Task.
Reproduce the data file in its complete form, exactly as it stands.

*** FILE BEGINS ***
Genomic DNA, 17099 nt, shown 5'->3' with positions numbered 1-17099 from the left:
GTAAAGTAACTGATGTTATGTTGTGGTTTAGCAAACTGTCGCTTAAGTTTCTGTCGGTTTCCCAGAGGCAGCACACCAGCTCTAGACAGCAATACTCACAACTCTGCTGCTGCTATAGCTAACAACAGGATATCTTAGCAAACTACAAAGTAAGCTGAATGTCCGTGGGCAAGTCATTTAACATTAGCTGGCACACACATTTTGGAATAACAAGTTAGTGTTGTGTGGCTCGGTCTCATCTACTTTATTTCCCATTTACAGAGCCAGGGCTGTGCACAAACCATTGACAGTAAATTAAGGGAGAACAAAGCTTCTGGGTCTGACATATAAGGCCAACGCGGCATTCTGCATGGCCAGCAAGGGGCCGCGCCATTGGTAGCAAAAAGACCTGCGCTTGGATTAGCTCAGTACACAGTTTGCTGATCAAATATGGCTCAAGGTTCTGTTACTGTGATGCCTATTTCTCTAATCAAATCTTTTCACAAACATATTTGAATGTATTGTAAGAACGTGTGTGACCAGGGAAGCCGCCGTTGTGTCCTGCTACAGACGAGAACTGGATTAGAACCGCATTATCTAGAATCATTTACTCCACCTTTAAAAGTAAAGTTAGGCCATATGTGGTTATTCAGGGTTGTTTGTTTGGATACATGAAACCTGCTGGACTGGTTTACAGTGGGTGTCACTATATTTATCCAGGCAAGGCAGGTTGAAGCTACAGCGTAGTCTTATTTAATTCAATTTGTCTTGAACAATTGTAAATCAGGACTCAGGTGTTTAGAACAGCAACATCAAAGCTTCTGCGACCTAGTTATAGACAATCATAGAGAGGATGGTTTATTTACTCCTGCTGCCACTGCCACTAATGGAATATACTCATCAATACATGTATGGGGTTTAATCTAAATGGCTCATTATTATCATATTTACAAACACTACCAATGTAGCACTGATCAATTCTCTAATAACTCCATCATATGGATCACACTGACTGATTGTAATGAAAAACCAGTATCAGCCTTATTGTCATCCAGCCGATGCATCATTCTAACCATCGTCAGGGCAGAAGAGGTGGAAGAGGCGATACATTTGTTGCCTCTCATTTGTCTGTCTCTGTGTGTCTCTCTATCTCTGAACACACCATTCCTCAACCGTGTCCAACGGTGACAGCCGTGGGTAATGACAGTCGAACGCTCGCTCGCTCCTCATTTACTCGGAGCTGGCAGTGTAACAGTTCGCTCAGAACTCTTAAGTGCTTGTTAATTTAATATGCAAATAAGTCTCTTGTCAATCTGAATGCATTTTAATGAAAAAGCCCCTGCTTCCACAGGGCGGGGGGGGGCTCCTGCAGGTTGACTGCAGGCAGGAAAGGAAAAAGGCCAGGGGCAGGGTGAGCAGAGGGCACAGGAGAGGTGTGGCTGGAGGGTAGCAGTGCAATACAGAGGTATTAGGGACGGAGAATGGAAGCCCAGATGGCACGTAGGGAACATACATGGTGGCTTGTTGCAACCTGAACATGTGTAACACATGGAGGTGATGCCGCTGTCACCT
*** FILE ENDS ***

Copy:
Genomic DNA, 17099 nt, shown 5'->3' with positions numbered 1-17099 from the left:
GTAAAGTAACTGATGTTATGTTGTGGTTTAGCAAACTGTCGCTTAAGTTTCTGTCGGTTTCCCAGAGGCAGCACACCAGCTCTAGACAGCAATACTCACAACTCTGCTGCTGCTATAGCTAACAACAGGATATCTTAGCAAACTACAAAGTAAGCTGAATGTCCGTGGGCAAGTCATTTAACATTAGCTGGCACACACATTTTGGAATAACAAGTTAGTGTTGTGTGGCTCGGTCTCATCTACTTTATTTCCCATTTACAGAGCCAGGGCTGTGCACAAACCATTGACAGTAAATTAAGGGAGAACAAAGCTTCTGGGTCTGACATATAAGGCCAACGCGGCATTCTGCATGGCCAGCAAGGGGCCGCGCCATTGGTAGCAAAAAGACCTGCGCTTGGATTAGCTCAGTACACAGTTTGCTGATCAAATATGGCTCAAGGTTCTGTTACTGTGATGCCTATTTCTCTAATCAAATCTTTTCACAAACATATTTGAATGTATTGTAAGAACGTGTGTGACCAGGGAAGCCGCCGTTGTGTCCTGCTACAGACGAGAACTGGATTAGAACCGCATTATCTAGAATCATTTACTCCACCTTTAAAAGTAAAGTTAGGCCATATGTGGTTATTCAGGGTTGTTTGTTTGGATACATGAAACCTGCTGGACTGGTTTACAGTGGGTGTCACTATATTTATCCAGGCAAGGCAGGTTGAAGCTACAGCGTAGTCTTATTTAATTCAATTTGTCTTGAACAATTGTAAATCAGGACTCAGGTGTTTAGAACAGCAACATCAAAGCTTCTGCGACCTAGTTATAGACAATCATAGAGAGGATGGTTTATTTACTCCTGCTGCCACTGCCACTAATGGAATATACTCATCAATACATGTATGGGGTTTAATCTAAATGGCTCATTATTATCATATTTACAAACACTACCAATGTAGCACTGATCAATTCTCTAATAACTCCATCATATGGATCACACTGACTGATTGTAATGAAAAACCAGTATCAGCCTTATTGTCATCCAGCCGATGCATCATTCTAACCATCGTCAGGGCAGAAGAGGTGGAAGAGGCGATACATTTGTTGCCTCTCATTTGTCTGTCTCTGTGTGTCTCTCTATCTCTGAACACACCATTCCTCAACCGTGTCCAACGGTGACAGCCGTGGGTAATGACAGTCGAACGCTCGCTCGCTCCTCATTTACTCGGAGCTGGCAGTGTAACAGTTCGCTCAGAACTCTTAAGTGCTTGTTAATTTAATATGCAAATAAGTCTCTTGTCAATCTGAATGCATTTTAATGAAAAAGCCCCTGCTTCCACAGGGCGGGGGGGGGCTCCTGCAGGTTGACTGCAGGCAGGAAAGGAAAAAGGCCAGGGGCAGGGTGAGCAGAGGGCACAGGAGAGGTGTGGCTGGAGGGTAGCAGTGCAATACAGAGGTATTAGGGACGGAGAATGGAAGCCCAGATGGCACGTAGGGAACATACATGGTGGCTTGTTGCAACCTGAACATGTGTAACACATGGAGGTGATGCCGCTGTCACCT